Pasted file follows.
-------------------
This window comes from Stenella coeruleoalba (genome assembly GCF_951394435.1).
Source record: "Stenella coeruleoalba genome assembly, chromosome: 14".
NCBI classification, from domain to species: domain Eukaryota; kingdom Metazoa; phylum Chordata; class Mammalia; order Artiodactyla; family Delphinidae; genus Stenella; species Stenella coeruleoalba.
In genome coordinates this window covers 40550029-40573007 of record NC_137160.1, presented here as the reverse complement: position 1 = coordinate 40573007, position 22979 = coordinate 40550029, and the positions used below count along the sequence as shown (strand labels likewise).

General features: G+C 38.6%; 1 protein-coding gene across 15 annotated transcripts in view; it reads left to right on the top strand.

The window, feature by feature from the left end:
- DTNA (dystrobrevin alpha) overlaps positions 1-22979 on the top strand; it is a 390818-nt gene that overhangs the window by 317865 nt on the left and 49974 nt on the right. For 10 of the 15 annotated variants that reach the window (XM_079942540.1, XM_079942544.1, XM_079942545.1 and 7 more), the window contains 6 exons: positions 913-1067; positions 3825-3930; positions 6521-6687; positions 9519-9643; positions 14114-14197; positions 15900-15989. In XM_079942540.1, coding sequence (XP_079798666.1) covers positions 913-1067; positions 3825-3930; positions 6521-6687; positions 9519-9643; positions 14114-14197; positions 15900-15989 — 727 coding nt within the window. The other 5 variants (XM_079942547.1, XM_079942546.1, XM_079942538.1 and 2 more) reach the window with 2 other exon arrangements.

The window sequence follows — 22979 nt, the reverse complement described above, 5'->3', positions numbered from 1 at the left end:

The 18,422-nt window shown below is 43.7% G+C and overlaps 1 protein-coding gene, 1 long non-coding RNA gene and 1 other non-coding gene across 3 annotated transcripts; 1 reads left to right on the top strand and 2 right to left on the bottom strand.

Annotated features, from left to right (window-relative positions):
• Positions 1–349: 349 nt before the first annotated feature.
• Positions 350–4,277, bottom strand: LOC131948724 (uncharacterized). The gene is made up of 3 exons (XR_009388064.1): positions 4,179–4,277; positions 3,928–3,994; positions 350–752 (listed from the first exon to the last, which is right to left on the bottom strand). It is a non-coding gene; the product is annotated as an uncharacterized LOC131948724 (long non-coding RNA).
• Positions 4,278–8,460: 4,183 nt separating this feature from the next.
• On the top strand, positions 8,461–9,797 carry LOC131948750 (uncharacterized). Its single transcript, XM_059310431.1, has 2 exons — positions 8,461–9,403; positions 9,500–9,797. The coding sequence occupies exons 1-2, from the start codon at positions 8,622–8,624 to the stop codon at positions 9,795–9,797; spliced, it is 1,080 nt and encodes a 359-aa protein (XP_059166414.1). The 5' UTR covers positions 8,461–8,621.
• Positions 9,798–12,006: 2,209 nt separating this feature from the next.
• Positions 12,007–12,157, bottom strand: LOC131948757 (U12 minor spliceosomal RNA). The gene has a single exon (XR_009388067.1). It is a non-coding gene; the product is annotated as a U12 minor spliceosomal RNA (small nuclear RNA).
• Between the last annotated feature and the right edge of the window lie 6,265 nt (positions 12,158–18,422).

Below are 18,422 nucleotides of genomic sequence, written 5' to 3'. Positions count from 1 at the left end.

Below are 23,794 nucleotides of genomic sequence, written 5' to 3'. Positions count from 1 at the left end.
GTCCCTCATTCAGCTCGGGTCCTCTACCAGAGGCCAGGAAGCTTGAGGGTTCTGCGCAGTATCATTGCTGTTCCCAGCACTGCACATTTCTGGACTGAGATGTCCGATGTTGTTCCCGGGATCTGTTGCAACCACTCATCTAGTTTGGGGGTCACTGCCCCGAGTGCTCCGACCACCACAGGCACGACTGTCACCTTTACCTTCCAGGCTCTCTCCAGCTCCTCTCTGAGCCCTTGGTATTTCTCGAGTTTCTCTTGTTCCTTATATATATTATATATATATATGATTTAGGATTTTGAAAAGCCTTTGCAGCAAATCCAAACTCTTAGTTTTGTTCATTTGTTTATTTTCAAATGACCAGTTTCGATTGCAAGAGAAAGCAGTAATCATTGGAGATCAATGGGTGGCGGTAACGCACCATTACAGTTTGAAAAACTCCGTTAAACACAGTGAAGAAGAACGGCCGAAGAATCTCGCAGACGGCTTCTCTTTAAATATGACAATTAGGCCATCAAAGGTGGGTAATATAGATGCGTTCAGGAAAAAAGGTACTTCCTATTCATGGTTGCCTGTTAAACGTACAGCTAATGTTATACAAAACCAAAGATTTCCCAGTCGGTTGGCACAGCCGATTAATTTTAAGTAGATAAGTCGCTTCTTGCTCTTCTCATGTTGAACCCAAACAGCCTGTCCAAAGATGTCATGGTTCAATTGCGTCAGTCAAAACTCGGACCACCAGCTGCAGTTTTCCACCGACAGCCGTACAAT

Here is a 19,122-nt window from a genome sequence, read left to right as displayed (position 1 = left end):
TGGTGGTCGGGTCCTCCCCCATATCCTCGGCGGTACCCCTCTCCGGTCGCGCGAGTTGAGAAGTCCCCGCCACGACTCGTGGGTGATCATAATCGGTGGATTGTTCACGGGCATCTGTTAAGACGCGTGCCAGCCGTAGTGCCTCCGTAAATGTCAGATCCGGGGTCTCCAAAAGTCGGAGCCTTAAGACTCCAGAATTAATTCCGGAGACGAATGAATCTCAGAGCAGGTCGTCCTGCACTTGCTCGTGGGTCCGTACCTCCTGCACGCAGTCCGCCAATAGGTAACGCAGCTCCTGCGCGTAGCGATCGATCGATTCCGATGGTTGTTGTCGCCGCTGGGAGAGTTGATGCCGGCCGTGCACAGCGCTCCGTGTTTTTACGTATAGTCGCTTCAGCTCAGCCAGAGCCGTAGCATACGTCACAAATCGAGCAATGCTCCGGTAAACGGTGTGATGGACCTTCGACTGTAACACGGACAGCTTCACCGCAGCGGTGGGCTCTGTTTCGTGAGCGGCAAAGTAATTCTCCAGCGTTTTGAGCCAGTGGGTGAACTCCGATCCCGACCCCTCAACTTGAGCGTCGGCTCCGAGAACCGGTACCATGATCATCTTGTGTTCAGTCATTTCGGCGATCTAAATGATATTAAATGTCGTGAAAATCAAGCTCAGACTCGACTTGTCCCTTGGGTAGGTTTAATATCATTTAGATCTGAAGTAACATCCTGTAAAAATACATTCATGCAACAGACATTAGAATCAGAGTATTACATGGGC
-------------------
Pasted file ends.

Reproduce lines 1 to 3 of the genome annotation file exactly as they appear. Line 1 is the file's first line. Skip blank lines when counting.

This window comes from Stenella coeruleoalba (genome assembly GCF_951394435.1).
Source record: "Stenella coeruleoalba genome assembly, chromosome: 14".
NCBI classification, from domain to species: domain Eukaryota; kingdom Metazoa; phylum Chordata; class Mammalia; order Artiodactyla; family Delphinidae; genus Stenella; species Stenella coeruleoalba.